Coconut credentials

Coconut credentials

Like centralised credentials, Nym’s Coconut credentials can be signed with a secret key and later verified by anybody with the corresponding public key. But Nym credentials are much more powerful than “normal” signature schemes like standard RSA or DSA.

Specifically, Coconut is a blinded, re-randomizable, selective disclosure threshold credential signature scheme. That’s quite a mouthful, so let’s break it all down into digestible chunks.

Let’s say you have a message in hand. In addition to the normal sign(message, secretKey) and verify(message, publicKey) functions present in other signature schemes, Coconut adds the following:

  1. Blind signatures - disguises message content so that the signer can’t see what they’re signing. This defends users against signers: the entity that signed can’t identify the user who created a given credential, since they’ve never seen the message they’re signing before it’s been blinded (turned into gobbledygook). Coconut uses zero-knowledge proofs so that the signer can sign confidently without seeing the unblinded content of the message.

  2. Re-randomizable signatures - take a signature, and generate a brand new signature that is valid for the same underlying message. The new bitstring in the re-randomized signature is equivalent to the original signature but not linkable to it. So a user can “show” a credential multiple times, and each time it appears to be a new credential, which is unlinkable to any previous “show”. But the underlying content of the re-randomized credential is the same (including for things like double-spend protection). This once again protects the user against the signer, because the signer can’t trace the signed message that they gave back to the user when it is presented. It also protects the user against the relying party that accepts the signed credential. The user can show re-randomized credentials repeatedly, and although the underlying message is the same in all cases, there’s no way of tracking them by watching the user present the same credential multiple times.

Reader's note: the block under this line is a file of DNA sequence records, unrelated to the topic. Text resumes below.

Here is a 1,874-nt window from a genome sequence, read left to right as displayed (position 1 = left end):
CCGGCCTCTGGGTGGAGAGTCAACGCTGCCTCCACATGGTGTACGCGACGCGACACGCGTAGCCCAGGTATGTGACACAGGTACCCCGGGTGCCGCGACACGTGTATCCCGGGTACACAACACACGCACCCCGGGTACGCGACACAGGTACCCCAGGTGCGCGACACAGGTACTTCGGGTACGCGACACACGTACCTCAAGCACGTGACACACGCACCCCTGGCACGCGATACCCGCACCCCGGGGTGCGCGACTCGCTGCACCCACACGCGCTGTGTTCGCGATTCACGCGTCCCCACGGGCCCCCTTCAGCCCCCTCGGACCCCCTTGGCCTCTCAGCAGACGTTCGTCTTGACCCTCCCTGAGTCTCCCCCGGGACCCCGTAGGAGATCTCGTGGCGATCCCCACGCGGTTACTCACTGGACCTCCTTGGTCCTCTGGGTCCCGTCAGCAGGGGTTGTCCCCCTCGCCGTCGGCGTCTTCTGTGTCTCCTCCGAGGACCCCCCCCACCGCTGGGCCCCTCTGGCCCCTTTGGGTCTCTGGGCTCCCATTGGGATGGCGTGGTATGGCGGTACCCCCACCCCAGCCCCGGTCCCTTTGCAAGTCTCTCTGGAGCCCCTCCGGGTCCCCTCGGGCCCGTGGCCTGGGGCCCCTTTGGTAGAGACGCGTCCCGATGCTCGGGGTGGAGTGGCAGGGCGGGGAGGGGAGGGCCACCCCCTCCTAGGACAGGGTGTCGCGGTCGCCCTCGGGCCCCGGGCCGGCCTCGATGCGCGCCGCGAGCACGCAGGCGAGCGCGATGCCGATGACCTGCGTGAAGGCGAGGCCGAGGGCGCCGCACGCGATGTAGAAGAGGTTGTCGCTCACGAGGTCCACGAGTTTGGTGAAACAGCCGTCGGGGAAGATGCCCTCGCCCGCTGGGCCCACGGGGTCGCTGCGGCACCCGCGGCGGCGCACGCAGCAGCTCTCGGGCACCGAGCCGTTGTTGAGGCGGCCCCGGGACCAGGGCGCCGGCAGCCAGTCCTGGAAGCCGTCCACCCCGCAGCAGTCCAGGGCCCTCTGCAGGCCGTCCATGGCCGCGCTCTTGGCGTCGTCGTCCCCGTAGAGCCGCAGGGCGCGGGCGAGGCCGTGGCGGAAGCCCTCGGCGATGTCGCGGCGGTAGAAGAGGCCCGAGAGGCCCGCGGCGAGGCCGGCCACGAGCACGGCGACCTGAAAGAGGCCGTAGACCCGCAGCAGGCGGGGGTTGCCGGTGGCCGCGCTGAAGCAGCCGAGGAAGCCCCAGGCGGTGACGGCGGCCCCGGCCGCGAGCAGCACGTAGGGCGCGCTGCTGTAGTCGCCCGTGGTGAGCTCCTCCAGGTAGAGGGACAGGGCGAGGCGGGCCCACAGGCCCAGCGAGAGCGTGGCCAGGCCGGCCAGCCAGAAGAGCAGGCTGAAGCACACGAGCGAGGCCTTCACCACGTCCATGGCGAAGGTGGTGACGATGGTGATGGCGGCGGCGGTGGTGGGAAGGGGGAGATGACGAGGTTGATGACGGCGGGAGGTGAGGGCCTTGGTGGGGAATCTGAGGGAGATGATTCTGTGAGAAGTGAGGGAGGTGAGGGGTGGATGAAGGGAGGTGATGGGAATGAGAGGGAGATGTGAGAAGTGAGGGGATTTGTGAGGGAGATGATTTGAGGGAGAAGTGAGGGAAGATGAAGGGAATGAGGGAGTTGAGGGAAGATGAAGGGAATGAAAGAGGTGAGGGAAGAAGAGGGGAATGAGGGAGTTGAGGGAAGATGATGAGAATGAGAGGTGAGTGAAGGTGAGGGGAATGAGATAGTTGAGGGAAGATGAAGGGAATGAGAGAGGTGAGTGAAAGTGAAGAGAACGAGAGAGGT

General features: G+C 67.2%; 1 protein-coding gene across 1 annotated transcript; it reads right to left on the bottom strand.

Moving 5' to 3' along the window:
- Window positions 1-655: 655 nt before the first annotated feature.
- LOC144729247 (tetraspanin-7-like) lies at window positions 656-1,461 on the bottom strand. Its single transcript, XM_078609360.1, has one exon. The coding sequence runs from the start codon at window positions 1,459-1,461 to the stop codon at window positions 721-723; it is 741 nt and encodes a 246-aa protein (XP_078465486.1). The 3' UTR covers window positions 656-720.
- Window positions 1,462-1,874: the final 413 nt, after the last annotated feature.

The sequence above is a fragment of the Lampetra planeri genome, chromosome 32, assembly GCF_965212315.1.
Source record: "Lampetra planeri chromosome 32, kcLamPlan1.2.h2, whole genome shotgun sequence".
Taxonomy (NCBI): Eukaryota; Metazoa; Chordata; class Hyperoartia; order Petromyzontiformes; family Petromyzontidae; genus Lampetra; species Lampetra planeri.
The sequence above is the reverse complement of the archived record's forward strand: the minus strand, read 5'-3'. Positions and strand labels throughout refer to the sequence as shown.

3. Selective disclosure of attributes - allows someone with the public key to verify some, but not all, parts of a message. So you could for instance selectively reveal parts of a signed message to some people, but not to others. This is a very powerful property of Coconut, potentially leading to diverse applications: anonymous voting systems, selective revelation of medical data, etc.

  4. Threshold issuance - allows signature generation to be split up across multiple nodes and decentralised, so that either all signers need to sign (n of n where n is the number of signers) or only a threshold number of signers need to sign a message (t of n where t is the threshold value).

Taken together, these properties provide excellent privacy for Nym users when it comes to generating and using signatures for cryptographic claims.

A slightly expanded view of Coconut is available in this blog post.